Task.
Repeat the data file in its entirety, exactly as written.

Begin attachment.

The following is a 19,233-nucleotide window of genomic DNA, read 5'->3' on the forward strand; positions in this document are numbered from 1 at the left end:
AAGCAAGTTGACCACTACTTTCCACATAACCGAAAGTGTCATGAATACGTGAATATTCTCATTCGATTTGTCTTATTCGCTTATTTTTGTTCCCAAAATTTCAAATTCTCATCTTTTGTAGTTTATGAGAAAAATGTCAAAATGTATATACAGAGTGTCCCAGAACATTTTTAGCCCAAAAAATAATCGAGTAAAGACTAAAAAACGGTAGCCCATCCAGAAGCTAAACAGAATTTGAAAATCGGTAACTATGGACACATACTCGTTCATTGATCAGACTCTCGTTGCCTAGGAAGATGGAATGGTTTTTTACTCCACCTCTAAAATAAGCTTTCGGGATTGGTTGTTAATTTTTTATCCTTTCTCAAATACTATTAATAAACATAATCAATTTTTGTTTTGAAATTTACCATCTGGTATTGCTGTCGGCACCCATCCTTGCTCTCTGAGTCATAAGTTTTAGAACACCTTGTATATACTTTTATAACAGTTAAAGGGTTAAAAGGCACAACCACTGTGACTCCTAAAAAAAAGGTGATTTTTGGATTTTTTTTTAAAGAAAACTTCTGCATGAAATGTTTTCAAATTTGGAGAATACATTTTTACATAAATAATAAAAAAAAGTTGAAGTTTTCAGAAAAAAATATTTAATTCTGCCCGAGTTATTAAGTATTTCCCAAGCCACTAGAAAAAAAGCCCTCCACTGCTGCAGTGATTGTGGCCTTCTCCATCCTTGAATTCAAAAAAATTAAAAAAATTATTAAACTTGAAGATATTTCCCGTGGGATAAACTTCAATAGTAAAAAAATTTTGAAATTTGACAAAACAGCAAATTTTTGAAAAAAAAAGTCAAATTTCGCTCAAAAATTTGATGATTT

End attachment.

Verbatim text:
The following is a 19,233-nucleotide window of genomic DNA, read 5'->3' on the forward strand; positions in this document are numbered from 1 at the left end:
AAGCAAGTTGACCACTACTTTCCACATAACCGAAAGTGTCATGAATACGTGAATATTCTCATTCGATTTGTCTTATTCGCTTATTTTTGTTCCCAAAATTTCAAATTCTCATCTTTTGTAGTTTATGAGAAAAATGTCAAAATGTATATACAGAGTGTCCCAGAACATTTTTAGCCCAAAAAATAATCGAGTAAAGACTAAAAAACGGTAGCCCATCCAGAAGCTAAACAGAATTTGAAAATCGGTAACTATGGACACATACTCGTTCATTGATCAGACTCTCGTTGCCTAGGAAGATGGAATGGTTTTTTACTCCACCTCTAAAATAAGCTTTCGGGATTGGTTGTTAATTTTTTATCCTTTCTCAAATACTATTAATAAACATAATCAATTTTTGTTTTGAAATTTACCATCTGGTATTGCTGTCGGCACCCATCCTTGCTCTCTGAGTCATAAGTTTTAGAACACCTTGTATATACTTTTATAACAGTTAAAGGGTTAAAAGGCACAACCACTGTGACTCCTAAAAAAAAGGTGATTTTTGGATTTTTTTTTAAAGAAAACTTCTGCATGAAATGTTTTCAAATTTGGAGAATACATTTTTACATAAATAATAAAAAAAAGTTGAAGTTTTCAGAAAAAAATATTTAATTCTGCCCGAGTTATTAAGTATTTCCCAAGCCACTAGAAAAAAAGCCCTCCACTGCTGCAGTGATTGTGGCCTTCTCCATCCTTGAATTCAAAAAAATTAAAAAAATTATTAAACTTGAAGATATTTCCCGTGGGATAAACTTCAATAGTAAAAAAATTTTGAAATTTGACAAAACAGCAAATTTTTGAAAAAAAAAGTCAAATTTCGCTCAAAAATTTGATGATTT